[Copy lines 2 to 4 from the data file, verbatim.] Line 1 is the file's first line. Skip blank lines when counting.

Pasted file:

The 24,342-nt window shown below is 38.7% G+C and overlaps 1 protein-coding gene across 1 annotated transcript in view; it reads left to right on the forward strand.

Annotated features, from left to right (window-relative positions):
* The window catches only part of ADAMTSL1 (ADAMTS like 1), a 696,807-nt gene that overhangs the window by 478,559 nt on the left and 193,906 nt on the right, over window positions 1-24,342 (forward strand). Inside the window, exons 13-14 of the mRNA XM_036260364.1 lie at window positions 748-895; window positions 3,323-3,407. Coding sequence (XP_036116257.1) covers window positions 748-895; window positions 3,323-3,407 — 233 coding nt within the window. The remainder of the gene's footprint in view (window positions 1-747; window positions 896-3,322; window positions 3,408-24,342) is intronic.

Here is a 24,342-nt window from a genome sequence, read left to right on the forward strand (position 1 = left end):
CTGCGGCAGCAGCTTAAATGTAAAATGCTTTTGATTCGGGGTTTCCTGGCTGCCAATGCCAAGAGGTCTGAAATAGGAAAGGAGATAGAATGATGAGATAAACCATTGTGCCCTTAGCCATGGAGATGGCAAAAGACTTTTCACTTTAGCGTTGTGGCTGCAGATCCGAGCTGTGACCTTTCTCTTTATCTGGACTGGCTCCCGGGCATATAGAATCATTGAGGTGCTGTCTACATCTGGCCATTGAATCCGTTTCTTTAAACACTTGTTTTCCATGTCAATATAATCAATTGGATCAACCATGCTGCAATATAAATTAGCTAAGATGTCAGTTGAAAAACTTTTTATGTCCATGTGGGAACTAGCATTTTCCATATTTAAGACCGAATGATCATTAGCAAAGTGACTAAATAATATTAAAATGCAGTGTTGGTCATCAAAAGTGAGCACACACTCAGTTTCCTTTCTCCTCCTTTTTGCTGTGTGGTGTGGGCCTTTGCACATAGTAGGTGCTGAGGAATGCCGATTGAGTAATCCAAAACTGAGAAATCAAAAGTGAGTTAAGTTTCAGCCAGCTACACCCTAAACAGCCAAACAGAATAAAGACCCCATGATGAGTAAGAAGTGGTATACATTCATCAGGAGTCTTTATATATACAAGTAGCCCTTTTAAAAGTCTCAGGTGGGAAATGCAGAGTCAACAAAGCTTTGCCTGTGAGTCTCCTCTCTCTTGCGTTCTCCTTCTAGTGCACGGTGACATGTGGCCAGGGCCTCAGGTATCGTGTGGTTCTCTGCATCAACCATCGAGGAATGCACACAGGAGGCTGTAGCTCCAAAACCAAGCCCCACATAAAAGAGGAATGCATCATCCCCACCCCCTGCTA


Annotated features, from left to right (window-relative positions):
* The window catches only part of ADAMTSL1 (ADAMTS like 1), a 696,807-nt gene that overhangs the window by 478,559 nt on the left and 193,906 nt on the right, over window positions 1-24,342 (forward strand). Inside the window, exons 13-14 of the mRNA XM_036260364.1 lie at window positions 748-895; window positions 3,323-3,407. Coding sequence (XP_036116257.1) covers window positions 748-895; window positions 3,323-3,407 — 233 coding nt within the window. The remainder of the gene's footprint in view (window positions 1-747; window positions 896-3,322; window positions 3,408-24,342) is intronic.

Here is a 24,342-nt window from a genome sequence, read left to right on the forward strand (position 1 = left end):